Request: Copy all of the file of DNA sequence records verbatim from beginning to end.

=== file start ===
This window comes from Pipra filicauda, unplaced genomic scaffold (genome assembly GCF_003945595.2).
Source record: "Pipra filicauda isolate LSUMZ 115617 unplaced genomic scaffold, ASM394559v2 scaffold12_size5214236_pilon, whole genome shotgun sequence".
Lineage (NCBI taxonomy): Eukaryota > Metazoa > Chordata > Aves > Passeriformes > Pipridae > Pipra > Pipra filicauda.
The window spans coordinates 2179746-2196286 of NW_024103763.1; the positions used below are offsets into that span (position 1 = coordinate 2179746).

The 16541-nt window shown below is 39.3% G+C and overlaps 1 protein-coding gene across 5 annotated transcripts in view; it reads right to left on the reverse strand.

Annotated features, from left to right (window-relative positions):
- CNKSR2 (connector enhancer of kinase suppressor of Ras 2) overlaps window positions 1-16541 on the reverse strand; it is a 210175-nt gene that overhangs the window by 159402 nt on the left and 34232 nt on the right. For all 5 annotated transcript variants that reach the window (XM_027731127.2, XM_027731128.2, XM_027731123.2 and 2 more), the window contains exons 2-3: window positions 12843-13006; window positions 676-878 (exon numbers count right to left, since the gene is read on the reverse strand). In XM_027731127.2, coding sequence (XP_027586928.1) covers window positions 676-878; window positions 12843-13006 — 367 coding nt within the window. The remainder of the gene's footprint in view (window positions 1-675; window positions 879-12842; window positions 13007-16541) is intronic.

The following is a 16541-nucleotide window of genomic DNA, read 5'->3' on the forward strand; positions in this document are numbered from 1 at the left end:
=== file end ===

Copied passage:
This window comes from Pipra filicauda, unplaced genomic scaffold (genome assembly GCF_003945595.2).
Source record: "Pipra filicauda isolate LSUMZ 115617 unplaced genomic scaffold, ASM394559v2 scaffold12_size5214236_pilon, whole genome shotgun sequence".
Lineage (NCBI taxonomy): Eukaryota > Metazoa > Chordata > Aves > Passeriformes > Pipridae > Pipra > Pipra filicauda.
The window spans coordinates 2179746-2196286 of NW_024103763.1; the positions used below are offsets into that span (position 1 = coordinate 2179746).

The 16541-nt window shown below is 39.3% G+C and overlaps 1 protein-coding gene across 5 annotated transcripts in view; it reads right to left on the reverse strand.

Annotated features, from left to right (window-relative positions):
- CNKSR2 (connector enhancer of kinase suppressor of Ras 2) overlaps window positions 1-16541 on the reverse strand; it is a 210175-nt gene that overhangs the window by 159402 nt on the left and 34232 nt on the right. For all 5 annotated transcript variants that reach the window (XM_027731127.2, XM_027731128.2, XM_027731123.2 and 2 more), the window contains exons 2-3: window positions 12843-13006; window positions 676-878 (exon numbers count right to left, since the gene is read on the reverse strand). In XM_027731127.2, coding sequence (XP_027586928.1) covers window positions 676-878; window positions 12843-13006 — 367 coding nt within the window. The remainder of the gene's footprint in view (window positions 1-675; window positions 879-12842; window positions 13007-16541) is intronic.

The following is a 16541-nucleotide window of genomic DNA, read 5'->3' on the forward strand; positions in this document are numbered from 1 at the left end: